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I have two action methods that are conflicting. Basically, I want to be able to get to the same view using two different routes, either by an item's ID or by the item's name and its parent's (items can have the same name across different parents). A search term can be used to filter the list.

For example...

Items/{action}/ParentName/ItemName
Items/{action}/1234-4321-1234-4321

Here are my action methods (there are also Remove action methods)...

// Method #1
public ActionResult Assign(string parentName, string itemName) { 
    // Logic to retrieve item's ID here...
    string itemId = ...;
    return RedirectToAction("Assign", "Items", new { itemId });
}

// Method #2
public ActionResult Assign(string itemId, string searchTerm, int? page) { ... }

And here are the routes...

routes.MapRoute("AssignRemove",
                "Items/{action}/{itemId}",
                new { controller = "Items" }
                );

routes.MapRoute("AssignRemovePretty",
                "Items/{action}/{parentName}/{itemName}",
                new { controller = "Items" }
                );

I understand why the error is occurring, since the page parameter can be null, but I can't figure out the best way to resolve it. Is my design poor to begin with? I've thought about extending Method #1's signature to include the search parameters and moving the logic in Method #2 out to a private method they would both call, but I don't believe that will actually resolve the ambiguity.

Any help would be greatly appreciated.


Actual Solution (based on Levi's answer)

I added the following class...

public class RequireRouteValuesAttribute : ActionMethodSelectorAttribute {
    public RequireRouteValuesAttribute(string[] valueNames) {
        ValueNames = valueNames;
    }

    public override bool IsValidForRequest(ControllerContext controllerContext, MethodInfo methodInfo) {
        bool contains = false;
        foreach (var value in ValueNames) {
            contains = controllerContext.RequestContext.RouteData.Values.ContainsKey(value);
            if (!contains) break;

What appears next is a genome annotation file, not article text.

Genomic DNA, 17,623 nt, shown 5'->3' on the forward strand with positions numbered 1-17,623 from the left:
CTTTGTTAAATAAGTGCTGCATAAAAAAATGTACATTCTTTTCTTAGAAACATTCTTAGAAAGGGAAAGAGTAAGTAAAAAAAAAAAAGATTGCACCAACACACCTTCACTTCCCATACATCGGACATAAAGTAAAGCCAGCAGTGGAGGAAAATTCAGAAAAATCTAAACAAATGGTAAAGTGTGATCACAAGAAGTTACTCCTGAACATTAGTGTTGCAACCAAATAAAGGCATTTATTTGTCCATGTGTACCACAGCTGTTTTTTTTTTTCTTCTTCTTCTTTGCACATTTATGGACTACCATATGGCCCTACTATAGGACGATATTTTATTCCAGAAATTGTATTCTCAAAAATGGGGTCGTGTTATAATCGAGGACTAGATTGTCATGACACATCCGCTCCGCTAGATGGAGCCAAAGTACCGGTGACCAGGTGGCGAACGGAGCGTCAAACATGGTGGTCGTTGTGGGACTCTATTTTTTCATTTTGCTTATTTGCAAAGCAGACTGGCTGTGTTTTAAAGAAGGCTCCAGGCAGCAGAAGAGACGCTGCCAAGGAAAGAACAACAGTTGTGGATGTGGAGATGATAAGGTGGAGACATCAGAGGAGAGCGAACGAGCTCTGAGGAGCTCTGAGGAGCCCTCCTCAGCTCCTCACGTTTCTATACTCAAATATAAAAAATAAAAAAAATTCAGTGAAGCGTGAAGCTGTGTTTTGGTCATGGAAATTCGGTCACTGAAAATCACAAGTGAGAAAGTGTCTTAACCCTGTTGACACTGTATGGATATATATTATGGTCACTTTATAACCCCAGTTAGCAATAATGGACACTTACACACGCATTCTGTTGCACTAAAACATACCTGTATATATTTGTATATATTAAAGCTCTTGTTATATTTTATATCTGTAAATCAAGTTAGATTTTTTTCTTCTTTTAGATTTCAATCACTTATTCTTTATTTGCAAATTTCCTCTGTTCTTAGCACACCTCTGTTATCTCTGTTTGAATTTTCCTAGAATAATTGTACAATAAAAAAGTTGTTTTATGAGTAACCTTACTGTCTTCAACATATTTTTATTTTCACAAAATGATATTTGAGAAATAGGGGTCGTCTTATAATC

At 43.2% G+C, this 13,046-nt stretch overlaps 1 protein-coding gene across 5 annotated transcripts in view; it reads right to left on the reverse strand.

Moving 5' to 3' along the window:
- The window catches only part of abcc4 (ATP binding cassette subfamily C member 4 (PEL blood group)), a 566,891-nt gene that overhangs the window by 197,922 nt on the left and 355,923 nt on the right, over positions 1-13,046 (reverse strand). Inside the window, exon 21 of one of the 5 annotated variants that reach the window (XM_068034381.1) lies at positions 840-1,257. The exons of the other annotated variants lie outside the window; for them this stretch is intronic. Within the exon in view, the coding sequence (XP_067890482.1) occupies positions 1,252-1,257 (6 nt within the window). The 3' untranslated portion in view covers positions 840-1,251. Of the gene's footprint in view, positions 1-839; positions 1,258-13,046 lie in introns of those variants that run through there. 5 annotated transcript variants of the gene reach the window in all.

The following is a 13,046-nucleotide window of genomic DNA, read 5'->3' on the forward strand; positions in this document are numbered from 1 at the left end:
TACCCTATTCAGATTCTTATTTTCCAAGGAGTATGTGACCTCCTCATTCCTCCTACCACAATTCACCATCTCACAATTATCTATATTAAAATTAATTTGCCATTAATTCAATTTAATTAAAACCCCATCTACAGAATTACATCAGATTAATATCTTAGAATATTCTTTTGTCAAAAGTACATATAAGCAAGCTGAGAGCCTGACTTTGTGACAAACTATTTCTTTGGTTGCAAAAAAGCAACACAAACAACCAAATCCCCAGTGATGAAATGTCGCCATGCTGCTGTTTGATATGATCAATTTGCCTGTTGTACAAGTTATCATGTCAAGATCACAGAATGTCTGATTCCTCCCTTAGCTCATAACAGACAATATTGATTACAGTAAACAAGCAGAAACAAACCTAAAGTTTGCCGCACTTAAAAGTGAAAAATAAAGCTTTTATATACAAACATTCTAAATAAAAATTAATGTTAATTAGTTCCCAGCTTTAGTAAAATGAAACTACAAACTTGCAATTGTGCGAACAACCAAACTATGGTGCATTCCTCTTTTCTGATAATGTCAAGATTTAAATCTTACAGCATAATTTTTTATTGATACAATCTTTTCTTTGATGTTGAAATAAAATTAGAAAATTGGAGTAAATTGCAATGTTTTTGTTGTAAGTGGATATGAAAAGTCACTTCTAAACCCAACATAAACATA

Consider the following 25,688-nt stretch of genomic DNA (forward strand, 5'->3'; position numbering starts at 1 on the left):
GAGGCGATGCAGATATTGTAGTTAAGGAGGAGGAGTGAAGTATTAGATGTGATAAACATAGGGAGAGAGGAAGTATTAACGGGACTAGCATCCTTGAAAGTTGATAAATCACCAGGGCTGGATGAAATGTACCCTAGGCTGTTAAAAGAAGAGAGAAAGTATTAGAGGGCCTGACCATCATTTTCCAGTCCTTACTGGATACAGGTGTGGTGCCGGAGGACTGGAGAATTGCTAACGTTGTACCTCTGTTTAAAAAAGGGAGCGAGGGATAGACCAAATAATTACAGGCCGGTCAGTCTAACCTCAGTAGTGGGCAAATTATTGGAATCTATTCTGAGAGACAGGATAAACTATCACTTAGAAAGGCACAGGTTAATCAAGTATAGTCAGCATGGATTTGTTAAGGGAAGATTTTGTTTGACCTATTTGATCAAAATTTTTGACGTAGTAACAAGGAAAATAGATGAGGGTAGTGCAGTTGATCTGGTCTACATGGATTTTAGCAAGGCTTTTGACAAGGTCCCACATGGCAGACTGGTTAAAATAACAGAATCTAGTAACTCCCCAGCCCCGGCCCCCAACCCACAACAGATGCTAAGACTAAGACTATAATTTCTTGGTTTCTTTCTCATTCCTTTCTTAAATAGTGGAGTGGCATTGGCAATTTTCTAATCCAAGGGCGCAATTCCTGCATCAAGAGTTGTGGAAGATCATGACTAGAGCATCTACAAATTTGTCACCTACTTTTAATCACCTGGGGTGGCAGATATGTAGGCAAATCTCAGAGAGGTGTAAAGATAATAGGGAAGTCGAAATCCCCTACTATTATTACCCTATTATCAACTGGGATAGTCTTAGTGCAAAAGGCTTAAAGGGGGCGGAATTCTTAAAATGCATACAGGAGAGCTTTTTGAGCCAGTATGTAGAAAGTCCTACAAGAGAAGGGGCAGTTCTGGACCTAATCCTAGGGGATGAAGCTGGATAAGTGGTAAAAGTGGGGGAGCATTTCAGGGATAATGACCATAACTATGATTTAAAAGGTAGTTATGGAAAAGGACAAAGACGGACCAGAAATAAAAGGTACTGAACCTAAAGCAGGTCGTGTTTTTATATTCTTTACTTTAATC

}
        return contains;
    }

    public string[] ValueNames { get; private set; }
}

And then decorated the action methods...

[RequireRouteValues(new[] { "parentName", "itemName" })]
public ActionResult Assign(string parentName, string itemName) { ... }

[RequireRouteValues(new[] { "itemId" })]
public ActionResult Assign(string itemId) { ... }
share|improve this question
3  
Thanks for posting up the actual implementation. It sure helps people with similar problems. As I had today. :-P –  Paulo Santos Feb 12 '11 at 9:16
3  
Amazing! Minor change suggestion: (imo really useful) 1) params string[] valueNames to make the attribute declaration more concise and (preference) 2) replace the IsValidForRequest method body with return ValueNames.All(v => controllerContext.RequestContext.RouteData.Values.ContainsKey(v)); –  Benjamin Podszun Mar 1 '12 at 8:58
    
Hi Jon, I think i don´t undertand something, because where are query parameters in RouteData? –  fravelgue Mar 22 '12 at 9:45
2  
I had the same querystring parameter issue. If you need those parameters considered for the requirement, swap out the contains = ... section for something like this: contains = controllerContext.RequestContext.RouteData.Values.ContainsKey(value) || controllerContext.RequestContext.HttpContext.Request.Params.AllKeys.Contains(val‌​ue); –  patridge May 2 '12 at 20:45
2  
Note of warning on that: the required parameters must be sent in exactly as named. If your action method parameter is a complex type populated by passing in its properties by name (and letting MVC massage them into the complex type), this system fails because the name is not in the querystring keys. For example, this will not work: ActionResult DoSomething(Person p), where Person has various simple properties like Name, and requests to it are made with property names directly (e.g., /dosomething/?name=joe+someone&other=properties). –  patridge May 3 '12 at 19:05

4 Answers 4

up vote 106 down vote accepted

MVC doesn't support method overloading based solely on signature, so this will fail:

public ActionResult MyMethod(int someInt) { /* ... */ }
public ActionResult MyMethod(string someString) { /* ... */ }

However, it does support method overloading based on attribute: